An explorer on Mars can’t just get in a car or an airplane and take a vacation to the Grand Canyon or the Bahamas or Italy or some such destination. They’re basically stuck at or near the landing site. Getting out just to do something simple as taking out the garbage will be a chore. Comfort—yes, comfort—will be far more important and significant than the designers seem to realize. I suggest that each explorer or couple should have a module all to themselves. There will have to be a large recreation module, large enough for parties, movies and other large-ticket items such as a running track. Even a tennis court or basketball court. A swimming pool. A golf course. A softball diamond. Expecting people to spend thirty or forty years in those modules that have already been designed is unrealistic. Even for a couple of years just waiting for the next wave of explorers is far too much. Cabin fever (or module fever, if you will) will be a big deal.
A few weeks ago I finished reading one science fiction book and started another. The one I finished was Old Man’s War, by John Scalzi, (Tor paperback, 2005), and the one I started was Shipstar, by Gregory Benford and Larry Niven (Tor hardbound, 2014). (Shipstar is the second of a set of two books. The first is Bowl of Heaven.) I mention this because of the strong difference in the styles of the authors. All three are well-known in the science-fiction community, and all have sold many books so their ability to write popular sci-fi is unquestioned. My comments today are not about the sales, but about styles.
Take John Scalzi first. He’s a very straightforward writer. Sort of in the mold of Joe Friday on the old Dragnet TV series: “Just the facts, Ma’am.” His style tends to the laconic, that is, he supplies the reader with only the essential details. Such as, “I did this. I did that. He did this. I said that.” Very short and to the point. But he doesn’t let the brevity get in the way of the story, and I’ve never gotten the impression of having to put up with the overly short sentences that plague some sci-fi writers. He doesn’t spend much time in the minds of his characters. Instead he details lots of conversations between characters, which is one good way to avoid the old dictum, “Show; don’t tell.” I found Old Man’s War very interesting and fascinating and easy reading, and I recommend his books to anyone who wants to read science fiction, especially those just getting started in the genre.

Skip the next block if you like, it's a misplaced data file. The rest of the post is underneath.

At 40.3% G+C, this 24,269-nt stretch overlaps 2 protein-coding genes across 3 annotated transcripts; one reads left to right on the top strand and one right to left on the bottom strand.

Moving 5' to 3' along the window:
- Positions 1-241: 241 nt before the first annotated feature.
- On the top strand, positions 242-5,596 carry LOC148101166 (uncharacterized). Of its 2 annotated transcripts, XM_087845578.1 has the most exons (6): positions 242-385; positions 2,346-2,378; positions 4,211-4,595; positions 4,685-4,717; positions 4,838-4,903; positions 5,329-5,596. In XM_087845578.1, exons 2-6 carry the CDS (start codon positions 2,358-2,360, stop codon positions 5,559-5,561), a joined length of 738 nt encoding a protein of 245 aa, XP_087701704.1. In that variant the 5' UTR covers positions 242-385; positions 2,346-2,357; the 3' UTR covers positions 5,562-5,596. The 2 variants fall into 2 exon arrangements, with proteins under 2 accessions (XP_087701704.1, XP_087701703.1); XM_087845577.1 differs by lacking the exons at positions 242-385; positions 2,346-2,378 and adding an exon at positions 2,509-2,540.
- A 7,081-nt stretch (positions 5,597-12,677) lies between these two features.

I do have one criticism of Scalzi’s style. When I first started reading this book, I was struck with the lack of tension or conflict, especially in the first chapter. In fact, there seemed to be a minimization of conflict throughout the book itself. It is there, of course; after all it’s about a man who goes to war. Conflict hovers over most of the book. Yet, those of us who are just starting out in novel writing are admonished to put “conflict on every page.” There’s supposed to be a conflict, or at least some form of tension, among the characters right from the beginning to entice the reader to continue reading, and I was somewhat disappointed when I started the book to be drawn into the details of an older man’s life which was presented with so little import or concern. Were I to submit a manuscript like that to any of the critique groups I’ve belonged to, I’m sure it would be panned. I’m not sure how he gets away with it. Yet I read on and finished the book easily.
Benford and Niven contrast strongly. Far more intensity of feeling in the narrative. Much more time spent in the minds of the characters. More description of events and use of sensation and impression. A feeling of conflict or tension to one degree or another on most every page. And a much more difficult book to get through. I’m taking more time to get into it. There are many characters, many of whom are non-human, and it’s not always easy to keep them straight in my head. But when you consider that the humans are in a totally new world and feeling their way around, the description of that world requires a certain amount of impressionistic portrayal. My one critique of this book might be that there may be too much of that. I’m sure it will take a while to get through this new book, but I’m looking forward to it.
A few weeks ago (October 12, 2014) I wrote a blog post about the immense distances between stars and their planetary systems. The distances are so large as to make travel between star systems very difficult, if not impossible. Now I come across an article on Yahoo Finance entitled “Here’s Why A Leading Futurist Hopes We Don’t Find Life On Mars.” It’s a reprint of an article from Business Insider (which is why it was in Yahoo Finance). The article is about Nick Bostrom of Oxford University who thinks that if we find life on Mars or signs of previous life on Mars, it will be a bad thing. A very bad thing. He’s concerned that the presence of life on Mars either now or in the past would indicate that life may have developed in many other places in the Milky Way Galaxy, and that could be bad for us. Not bad in the sense of aliens coming to destroy us, but of us destroying ourselves.
Dr. Bostrom postulates that every civilization that develops on a planet somewhere has to go through a “Great Filter” sometime in it’s lifetime. But he doesn’t know if Earth has gone through that filter yet or not. That filter is hypothesized to cut down the number of civilizations that can develop the ability to travel from star system to star system. It’s a hypothetical reason why we haven’t been visited by other civilizations. But does it mean the Earth is about to go through a filter like that? Or will we continue to evolve and develop the ability to travel to another planet outside our solar system?